Here come the Orioles!
Boom, boom and (maybe) BOOM! In the past 16 hours or so, the Baltimore Orioles have reached preliminary agreement with closer Mike Gonzalez and corner infielder Garrett Atkins (both pending physicals), and have reportedly "jumped into" the bidding for left fielder Matt Holliday.
Do the Orioles have a legitimate shot at Holliday? Probably not. Holliday is known to prefer the NL (after an awful experience with Oakland this season), and there are NL teams, namely the Cardinals and Mets, with plenty of motivation to land him. It's also not exactly correct to assume the Orioles have tons of money lying around simply because Mark Teixeira turned down their offer of $140 million over seven years last winter. Once Teixeira signed with the Yankees, the Orioles immediately spent almost all that money on extensions for Brian Roberts and Nick Markakis, plus the signing of Koji Uehara.
The best hope Orioles fans have of landing Holliday is the unpredictability of their owner. Agent Scott Boras will almost certainly direct Holliday to the team that offers the most money, and with Peter Angelos, you just never know.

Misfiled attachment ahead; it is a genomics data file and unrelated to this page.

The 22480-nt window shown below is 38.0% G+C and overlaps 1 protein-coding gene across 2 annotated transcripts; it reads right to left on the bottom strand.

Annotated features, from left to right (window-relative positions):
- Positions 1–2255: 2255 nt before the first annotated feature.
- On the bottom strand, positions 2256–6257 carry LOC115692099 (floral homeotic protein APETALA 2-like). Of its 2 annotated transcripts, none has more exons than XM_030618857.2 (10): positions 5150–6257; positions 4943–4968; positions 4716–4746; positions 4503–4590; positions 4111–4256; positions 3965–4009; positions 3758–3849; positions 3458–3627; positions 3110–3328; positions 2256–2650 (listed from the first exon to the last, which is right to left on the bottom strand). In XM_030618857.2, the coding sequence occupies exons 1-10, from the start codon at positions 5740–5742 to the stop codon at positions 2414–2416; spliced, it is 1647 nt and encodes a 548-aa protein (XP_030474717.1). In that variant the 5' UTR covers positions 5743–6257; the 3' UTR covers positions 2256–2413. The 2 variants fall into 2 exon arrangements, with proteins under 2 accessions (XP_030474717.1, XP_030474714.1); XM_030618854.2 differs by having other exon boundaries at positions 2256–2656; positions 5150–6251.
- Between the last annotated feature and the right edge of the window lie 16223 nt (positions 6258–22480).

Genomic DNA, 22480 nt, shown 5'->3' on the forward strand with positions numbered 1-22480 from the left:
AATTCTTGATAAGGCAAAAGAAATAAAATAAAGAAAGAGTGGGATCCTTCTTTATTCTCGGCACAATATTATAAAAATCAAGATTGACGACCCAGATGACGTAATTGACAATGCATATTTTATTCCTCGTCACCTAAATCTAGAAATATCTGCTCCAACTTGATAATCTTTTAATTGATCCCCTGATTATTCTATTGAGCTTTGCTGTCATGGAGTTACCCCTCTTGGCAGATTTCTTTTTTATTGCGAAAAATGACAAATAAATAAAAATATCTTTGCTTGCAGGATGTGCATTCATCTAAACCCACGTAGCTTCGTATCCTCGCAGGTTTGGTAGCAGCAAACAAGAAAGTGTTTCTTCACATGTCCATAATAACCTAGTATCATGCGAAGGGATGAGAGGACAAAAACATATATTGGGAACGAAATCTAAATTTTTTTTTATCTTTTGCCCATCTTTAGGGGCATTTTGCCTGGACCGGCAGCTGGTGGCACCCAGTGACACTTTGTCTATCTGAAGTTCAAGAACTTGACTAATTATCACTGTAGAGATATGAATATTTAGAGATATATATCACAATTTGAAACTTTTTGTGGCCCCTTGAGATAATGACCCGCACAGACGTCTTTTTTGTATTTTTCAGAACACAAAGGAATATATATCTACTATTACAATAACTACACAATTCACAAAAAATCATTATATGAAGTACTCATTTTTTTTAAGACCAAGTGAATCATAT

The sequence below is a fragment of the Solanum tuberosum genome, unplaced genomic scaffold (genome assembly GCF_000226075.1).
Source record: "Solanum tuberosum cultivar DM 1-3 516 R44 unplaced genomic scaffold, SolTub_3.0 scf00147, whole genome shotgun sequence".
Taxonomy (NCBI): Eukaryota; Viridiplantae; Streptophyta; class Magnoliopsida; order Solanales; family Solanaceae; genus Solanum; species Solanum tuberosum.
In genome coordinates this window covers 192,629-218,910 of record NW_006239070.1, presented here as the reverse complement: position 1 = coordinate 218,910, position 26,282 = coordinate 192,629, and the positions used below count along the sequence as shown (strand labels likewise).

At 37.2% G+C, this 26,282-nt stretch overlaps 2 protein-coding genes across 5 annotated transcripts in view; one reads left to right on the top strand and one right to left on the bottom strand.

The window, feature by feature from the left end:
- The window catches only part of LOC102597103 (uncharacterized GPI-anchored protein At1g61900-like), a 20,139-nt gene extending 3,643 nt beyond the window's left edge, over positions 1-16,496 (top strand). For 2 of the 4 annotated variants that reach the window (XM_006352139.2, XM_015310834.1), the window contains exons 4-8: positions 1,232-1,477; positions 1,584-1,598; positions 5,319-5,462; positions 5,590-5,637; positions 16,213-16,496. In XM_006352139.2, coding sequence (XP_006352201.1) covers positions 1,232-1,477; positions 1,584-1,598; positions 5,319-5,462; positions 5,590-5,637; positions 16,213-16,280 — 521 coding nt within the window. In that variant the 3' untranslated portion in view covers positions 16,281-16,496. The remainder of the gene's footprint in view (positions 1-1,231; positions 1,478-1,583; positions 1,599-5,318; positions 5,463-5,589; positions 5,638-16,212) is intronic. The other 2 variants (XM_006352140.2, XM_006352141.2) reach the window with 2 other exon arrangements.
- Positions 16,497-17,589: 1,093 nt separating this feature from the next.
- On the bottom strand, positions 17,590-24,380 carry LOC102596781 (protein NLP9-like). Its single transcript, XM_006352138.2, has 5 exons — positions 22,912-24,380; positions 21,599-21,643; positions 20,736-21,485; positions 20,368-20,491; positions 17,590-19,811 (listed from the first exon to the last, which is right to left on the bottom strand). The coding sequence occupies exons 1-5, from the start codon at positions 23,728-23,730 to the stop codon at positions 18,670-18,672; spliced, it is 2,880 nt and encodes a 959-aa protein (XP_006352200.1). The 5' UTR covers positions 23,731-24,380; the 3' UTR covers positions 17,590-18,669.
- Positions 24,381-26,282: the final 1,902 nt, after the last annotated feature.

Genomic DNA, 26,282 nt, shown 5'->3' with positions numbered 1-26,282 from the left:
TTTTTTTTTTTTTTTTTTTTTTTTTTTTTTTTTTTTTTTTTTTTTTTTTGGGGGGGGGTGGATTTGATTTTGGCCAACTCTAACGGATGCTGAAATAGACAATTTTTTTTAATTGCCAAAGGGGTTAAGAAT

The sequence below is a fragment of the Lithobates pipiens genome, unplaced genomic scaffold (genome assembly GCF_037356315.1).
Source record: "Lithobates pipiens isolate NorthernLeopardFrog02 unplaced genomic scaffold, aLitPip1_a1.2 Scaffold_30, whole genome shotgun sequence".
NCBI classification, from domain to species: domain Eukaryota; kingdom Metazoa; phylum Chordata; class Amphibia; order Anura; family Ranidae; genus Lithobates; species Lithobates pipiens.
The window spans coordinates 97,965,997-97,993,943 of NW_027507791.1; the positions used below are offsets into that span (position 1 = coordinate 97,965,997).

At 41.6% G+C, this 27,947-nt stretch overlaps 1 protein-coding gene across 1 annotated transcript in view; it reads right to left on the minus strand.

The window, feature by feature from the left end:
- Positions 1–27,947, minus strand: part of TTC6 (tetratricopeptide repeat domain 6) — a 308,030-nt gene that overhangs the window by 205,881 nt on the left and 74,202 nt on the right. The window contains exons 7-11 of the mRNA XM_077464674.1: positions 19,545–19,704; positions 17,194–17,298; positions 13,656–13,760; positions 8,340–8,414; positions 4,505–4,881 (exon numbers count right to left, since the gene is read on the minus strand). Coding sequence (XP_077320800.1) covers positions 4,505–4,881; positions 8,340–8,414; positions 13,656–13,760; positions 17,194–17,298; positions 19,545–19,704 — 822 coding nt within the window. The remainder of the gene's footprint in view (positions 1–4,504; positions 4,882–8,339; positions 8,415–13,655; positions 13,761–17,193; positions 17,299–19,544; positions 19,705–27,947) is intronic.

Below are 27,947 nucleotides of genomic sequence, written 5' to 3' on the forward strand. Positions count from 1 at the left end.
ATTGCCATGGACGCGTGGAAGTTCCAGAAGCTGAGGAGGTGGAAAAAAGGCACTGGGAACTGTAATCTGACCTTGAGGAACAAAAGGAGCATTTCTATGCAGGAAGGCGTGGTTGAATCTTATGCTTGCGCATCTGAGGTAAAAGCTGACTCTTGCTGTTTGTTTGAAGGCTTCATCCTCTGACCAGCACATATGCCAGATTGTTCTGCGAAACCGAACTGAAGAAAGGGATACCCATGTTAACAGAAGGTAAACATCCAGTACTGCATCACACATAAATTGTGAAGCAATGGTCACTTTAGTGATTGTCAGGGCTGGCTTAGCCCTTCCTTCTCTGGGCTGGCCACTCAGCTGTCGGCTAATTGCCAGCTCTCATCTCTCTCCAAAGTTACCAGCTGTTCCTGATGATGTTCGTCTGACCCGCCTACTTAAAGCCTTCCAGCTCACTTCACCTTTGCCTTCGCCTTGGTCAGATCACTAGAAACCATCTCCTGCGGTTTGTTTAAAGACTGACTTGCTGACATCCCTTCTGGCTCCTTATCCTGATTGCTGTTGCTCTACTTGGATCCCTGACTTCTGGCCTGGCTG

Regardless of where Holliday winds up, Orioles GM Andy MacPhail has executed a smart, sensible off-season plan thus far. The team had four primary needs entering the winter -- first base, third base, closer and No. 1 starter -- and MacPhail has filled three of them with moderately priced veterans. Right-hander Kevin Millwood will cost them $9 million next season, when you factor in the money the Texas Rangers sent over in that trade. Gonzalez will cost $6 million in each of the next two seasons. And Atkins (who will play either first or third, depending on what the Orioles do next) probably cost only $5 million or so. So for roughly $20 million in 2010 payroll commitments, or about what one year of Holliday might cost, the Orioles got three solid pieces that they absolutely needed.
They're not going to challenge the Red Sox or Rays, let alone the Yankees, in the AL East next season, but the Orioles -- with their solid young core now surrounded by a good mix of veterans -- seem to be positioning themselves for a major improvement in 2010, and if things break just right, perhaps a run at contention in 2011. At least to the extent a run is still possible in this division.
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